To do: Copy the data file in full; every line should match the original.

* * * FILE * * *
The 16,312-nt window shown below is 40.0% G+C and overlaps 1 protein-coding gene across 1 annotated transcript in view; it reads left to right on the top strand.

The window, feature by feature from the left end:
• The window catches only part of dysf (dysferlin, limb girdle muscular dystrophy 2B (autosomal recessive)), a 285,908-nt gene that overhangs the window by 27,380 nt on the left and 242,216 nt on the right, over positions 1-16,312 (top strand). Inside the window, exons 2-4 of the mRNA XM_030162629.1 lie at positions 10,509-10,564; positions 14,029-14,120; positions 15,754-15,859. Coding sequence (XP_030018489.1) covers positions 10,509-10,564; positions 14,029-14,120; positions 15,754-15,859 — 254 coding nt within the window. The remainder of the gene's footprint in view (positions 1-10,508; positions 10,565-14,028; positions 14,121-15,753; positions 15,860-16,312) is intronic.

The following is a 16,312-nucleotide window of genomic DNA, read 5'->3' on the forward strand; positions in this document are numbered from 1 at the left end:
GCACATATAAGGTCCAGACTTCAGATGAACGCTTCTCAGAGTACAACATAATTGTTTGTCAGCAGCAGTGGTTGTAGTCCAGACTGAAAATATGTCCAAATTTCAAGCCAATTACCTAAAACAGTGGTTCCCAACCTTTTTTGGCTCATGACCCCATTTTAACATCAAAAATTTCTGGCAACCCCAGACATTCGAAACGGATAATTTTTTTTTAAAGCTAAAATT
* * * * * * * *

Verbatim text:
The 16,312-nt window shown below is 40.0% G+C and overlaps 1 protein-coding gene across 1 annotated transcript in view; it reads left to right on the top strand.

The window, feature by feature from the left end:
• The window catches only part of dysf (dysferlin, limb girdle muscular dystrophy 2B (autosomal recessive)), a 285,908-nt gene that overhangs the window by 27,380 nt on the left and 242,216 nt on the right, over positions 1-16,312 (top strand). Inside the window, exons 2-4 of the mRNA XM_030162629.1 lie at positions 10,509-10,564; positions 14,029-14,120; positions 15,754-15,859. Coding sequence (XP_030018489.1) covers positions 10,509-10,564; positions 14,029-14,120; positions 15,754-15,859 — 254 coding nt within the window. The remainder of the gene's footprint in view (positions 1-10,508; positions 10,565-14,028; positions 14,121-15,753; positions 15,860-16,312) is intronic.

The following is a 16,312-nucleotide window of genomic DNA, read 5'->3' on the forward strand; positions in this document are numbered from 1 at the left end:
GCACATATAAGGTCCAGACTTCAGATGAACGCTTCTCAGAGTACAACATAATTGTTTGTCAGCAGCAGTGGTTGTAGTCCAGACTGAAAATATGTCCAAATTTCAAGCCAATTACCTAAAACAGTGGTTCCCAACCTTTTTTGGCTCATGACCCCATTTTAACATCAAAAATTTCTGGCAACCCCAGACATTCGAAACGGATAATTTTTTTTTAAAGCTAAAATT